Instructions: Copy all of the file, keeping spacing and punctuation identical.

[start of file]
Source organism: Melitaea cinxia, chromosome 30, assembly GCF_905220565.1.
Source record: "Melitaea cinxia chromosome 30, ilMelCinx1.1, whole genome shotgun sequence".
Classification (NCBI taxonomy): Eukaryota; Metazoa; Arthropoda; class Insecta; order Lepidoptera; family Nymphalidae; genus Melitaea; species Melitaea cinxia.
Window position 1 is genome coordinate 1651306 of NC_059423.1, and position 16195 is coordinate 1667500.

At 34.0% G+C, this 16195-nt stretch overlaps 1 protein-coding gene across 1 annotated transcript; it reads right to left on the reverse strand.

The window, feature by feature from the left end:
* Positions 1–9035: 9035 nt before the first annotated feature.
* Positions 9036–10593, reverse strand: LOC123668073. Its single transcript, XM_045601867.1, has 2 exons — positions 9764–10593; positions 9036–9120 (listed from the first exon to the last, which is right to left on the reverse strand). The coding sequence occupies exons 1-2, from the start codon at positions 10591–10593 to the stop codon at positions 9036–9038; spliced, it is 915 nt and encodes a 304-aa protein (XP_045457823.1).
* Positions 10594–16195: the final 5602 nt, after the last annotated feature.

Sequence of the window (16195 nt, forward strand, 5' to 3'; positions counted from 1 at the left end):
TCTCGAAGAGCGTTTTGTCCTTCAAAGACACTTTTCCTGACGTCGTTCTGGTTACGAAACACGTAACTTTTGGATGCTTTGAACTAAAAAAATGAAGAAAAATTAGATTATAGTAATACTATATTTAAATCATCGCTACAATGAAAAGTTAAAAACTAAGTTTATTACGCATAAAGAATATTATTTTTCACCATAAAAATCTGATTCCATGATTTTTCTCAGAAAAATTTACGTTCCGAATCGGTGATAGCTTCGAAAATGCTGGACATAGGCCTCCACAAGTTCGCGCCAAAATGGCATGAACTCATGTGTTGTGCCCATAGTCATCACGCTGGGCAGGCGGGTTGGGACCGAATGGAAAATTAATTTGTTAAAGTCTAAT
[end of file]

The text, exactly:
Source organism: Melitaea cinxia, chromosome 30, assembly GCF_905220565.1.
Source record: "Melitaea cinxia chromosome 30, ilMelCinx1.1, whole genome shotgun sequence".
Classification (NCBI taxonomy): Eukaryota; Metazoa; Arthropoda; class Insecta; order Lepidoptera; family Nymphalidae; genus Melitaea; species Melitaea cinxia.
Window position 1 is genome coordinate 1651306 of NC_059423.1, and position 16195 is coordinate 1667500.

At 34.0% G+C, this 16195-nt stretch overlaps 1 protein-coding gene across 1 annotated transcript; it reads right to left on the reverse strand.

The window, feature by feature from the left end:
* Positions 1–9035: 9035 nt before the first annotated feature.
* Positions 9036–10593, reverse strand: LOC123668073. Its single transcript, XM_045601867.1, has 2 exons — positions 9764–10593; positions 9036–9120 (listed from the first exon to the last, which is right to left on the reverse strand). The coding sequence occupies exons 1-2, from the start codon at positions 10591–10593 to the stop codon at positions 9036–9038; spliced, it is 915 nt and encodes a 304-aa protein (XP_045457823.1).
* Positions 10594–16195: the final 5602 nt, after the last annotated feature.

Sequence of the window (16195 nt, forward strand, 5' to 3'; positions counted from 1 at the left end):
TCTCGAAGAGCGTTTTGTCCTTCAAAGACACTTTTCCTGACGTCGTTCTGGTTACGAAACACGTAACTTTTGGATGCTTTGAACTAAAAAAATGAAGAAAAATTAGATTATAGTAATACTATATTTAAATCATCGCTACAATGAAAAGTTAAAAACTAAGTTTATTACGCATAAAGAATATTATTTTTCACCATAAAAATCTGATTCCATGATTTTTCTCAGAAAAATTTACGTTCCGAATCGGTGATAGCTTCGAAAATGCTGGACATAGGCCTCCACAAGTTCGCGCCAAAATGGCATGAACTCATGTGTTGTGCCCATAGTCATCACGCTGGGCAGGCGGGTTGGGACCGAATGGAAAATTAATTTGTTAAAGTCTAAT